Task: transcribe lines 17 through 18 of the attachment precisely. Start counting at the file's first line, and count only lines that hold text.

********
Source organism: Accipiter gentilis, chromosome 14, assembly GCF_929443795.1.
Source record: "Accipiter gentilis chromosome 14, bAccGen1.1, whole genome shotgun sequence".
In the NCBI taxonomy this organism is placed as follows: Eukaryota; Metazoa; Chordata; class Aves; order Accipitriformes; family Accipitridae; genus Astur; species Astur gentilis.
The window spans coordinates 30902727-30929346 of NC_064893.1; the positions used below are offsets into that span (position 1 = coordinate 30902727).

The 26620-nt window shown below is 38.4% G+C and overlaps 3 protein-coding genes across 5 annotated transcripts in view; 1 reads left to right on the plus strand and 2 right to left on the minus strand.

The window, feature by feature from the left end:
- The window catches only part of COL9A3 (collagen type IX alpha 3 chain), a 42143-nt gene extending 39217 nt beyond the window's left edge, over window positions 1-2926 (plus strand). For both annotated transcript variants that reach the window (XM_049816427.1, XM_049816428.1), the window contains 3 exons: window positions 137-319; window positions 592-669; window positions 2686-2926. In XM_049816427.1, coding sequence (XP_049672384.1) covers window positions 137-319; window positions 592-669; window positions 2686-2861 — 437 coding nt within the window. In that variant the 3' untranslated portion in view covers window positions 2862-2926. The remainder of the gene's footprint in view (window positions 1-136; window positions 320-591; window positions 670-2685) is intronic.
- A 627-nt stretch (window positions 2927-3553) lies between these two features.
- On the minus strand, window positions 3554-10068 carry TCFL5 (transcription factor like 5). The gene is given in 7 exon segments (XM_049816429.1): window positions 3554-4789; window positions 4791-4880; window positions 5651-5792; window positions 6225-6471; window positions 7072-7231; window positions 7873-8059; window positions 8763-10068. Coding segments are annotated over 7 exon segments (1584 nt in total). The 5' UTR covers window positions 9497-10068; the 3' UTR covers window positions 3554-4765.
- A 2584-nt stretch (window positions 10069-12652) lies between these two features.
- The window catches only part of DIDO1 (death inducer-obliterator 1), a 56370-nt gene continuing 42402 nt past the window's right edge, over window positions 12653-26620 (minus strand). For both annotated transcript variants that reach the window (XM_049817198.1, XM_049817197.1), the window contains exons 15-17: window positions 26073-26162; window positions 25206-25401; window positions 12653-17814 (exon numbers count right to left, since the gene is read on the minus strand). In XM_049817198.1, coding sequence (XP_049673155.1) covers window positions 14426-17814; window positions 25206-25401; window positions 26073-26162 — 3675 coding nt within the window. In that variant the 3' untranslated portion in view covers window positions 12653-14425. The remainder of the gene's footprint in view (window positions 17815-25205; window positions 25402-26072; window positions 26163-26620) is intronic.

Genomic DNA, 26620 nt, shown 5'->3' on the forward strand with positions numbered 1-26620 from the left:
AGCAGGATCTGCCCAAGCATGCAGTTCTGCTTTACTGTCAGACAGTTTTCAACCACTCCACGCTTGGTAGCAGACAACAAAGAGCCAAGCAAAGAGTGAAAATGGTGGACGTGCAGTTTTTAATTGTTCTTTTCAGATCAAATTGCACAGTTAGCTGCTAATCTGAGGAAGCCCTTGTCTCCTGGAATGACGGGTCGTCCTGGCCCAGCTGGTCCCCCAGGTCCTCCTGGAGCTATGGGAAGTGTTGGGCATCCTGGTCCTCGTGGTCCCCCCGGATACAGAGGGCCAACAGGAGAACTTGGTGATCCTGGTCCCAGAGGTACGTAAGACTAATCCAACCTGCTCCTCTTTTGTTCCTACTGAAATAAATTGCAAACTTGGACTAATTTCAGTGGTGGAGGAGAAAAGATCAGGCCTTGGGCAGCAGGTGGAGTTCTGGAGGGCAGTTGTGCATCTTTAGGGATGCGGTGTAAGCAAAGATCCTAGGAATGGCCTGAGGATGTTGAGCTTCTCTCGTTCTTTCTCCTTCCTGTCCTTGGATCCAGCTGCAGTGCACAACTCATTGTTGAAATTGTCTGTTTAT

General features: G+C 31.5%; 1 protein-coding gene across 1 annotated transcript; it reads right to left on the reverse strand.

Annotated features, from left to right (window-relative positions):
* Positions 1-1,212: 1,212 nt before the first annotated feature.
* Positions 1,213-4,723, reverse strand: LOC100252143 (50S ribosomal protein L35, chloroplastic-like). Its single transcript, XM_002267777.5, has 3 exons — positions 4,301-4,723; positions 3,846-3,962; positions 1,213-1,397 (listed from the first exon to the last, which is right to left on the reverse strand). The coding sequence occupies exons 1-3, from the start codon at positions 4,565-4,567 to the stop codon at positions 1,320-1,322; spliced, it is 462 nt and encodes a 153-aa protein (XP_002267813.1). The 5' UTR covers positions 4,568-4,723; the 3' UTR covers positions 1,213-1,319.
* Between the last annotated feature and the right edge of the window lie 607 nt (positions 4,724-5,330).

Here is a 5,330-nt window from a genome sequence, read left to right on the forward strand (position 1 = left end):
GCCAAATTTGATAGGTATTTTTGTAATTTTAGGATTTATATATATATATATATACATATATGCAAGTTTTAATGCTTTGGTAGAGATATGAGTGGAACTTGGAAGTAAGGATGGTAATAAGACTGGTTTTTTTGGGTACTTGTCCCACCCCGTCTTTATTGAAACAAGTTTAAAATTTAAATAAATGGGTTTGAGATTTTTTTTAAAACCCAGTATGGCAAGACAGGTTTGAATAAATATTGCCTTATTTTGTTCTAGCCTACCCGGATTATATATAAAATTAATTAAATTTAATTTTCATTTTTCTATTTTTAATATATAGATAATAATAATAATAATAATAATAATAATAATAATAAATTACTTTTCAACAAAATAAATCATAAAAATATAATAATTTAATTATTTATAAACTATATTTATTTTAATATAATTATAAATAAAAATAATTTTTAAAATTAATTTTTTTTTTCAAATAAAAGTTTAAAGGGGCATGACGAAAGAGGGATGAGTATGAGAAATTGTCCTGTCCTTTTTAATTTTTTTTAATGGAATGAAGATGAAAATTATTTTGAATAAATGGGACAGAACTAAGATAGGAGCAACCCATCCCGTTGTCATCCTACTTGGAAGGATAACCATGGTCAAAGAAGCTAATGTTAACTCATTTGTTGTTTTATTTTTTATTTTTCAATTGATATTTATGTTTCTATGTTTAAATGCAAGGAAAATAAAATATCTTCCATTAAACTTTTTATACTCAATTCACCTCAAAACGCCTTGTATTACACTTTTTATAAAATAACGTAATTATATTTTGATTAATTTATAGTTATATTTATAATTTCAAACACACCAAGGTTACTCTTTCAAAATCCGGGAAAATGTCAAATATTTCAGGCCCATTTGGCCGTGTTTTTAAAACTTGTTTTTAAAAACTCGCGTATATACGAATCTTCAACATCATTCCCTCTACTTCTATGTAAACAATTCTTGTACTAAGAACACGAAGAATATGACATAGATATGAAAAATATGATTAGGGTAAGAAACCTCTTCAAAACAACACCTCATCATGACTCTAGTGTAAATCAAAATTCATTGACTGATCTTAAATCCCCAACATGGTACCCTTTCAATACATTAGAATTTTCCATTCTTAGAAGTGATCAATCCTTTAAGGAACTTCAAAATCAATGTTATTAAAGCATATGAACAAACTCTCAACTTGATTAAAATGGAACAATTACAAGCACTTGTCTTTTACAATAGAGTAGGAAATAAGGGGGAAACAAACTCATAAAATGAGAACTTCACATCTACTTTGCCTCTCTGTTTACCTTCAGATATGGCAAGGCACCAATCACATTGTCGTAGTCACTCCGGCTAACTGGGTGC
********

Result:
* Positions 1,213-4,723, reverse strand: LOC100252143 (50S ribosomal protein L35, chloroplastic-like). Its single transcript, XM_002267777.5, has 3 exons — positions 4,301-4,723; positions 3,846-3,962; positions 1,213-1,397 (listed from the first exon to the last, which is right to left on the reverse strand). The coding sequence occupies exons 1-3, from the start codon at positions 4,565-4,567 to the stop codon at positions 1,320-1,322; spliced, it is 462 nt and encodes a 153-aa protein (XP_002267813.1). The 5' UTR covers positions 4,568-4,723; the 3' UTR covers positions 1,213-1,319.
* Between the last annotated feature and the right edge of the window lie 607 nt (positions 4,724-5,330).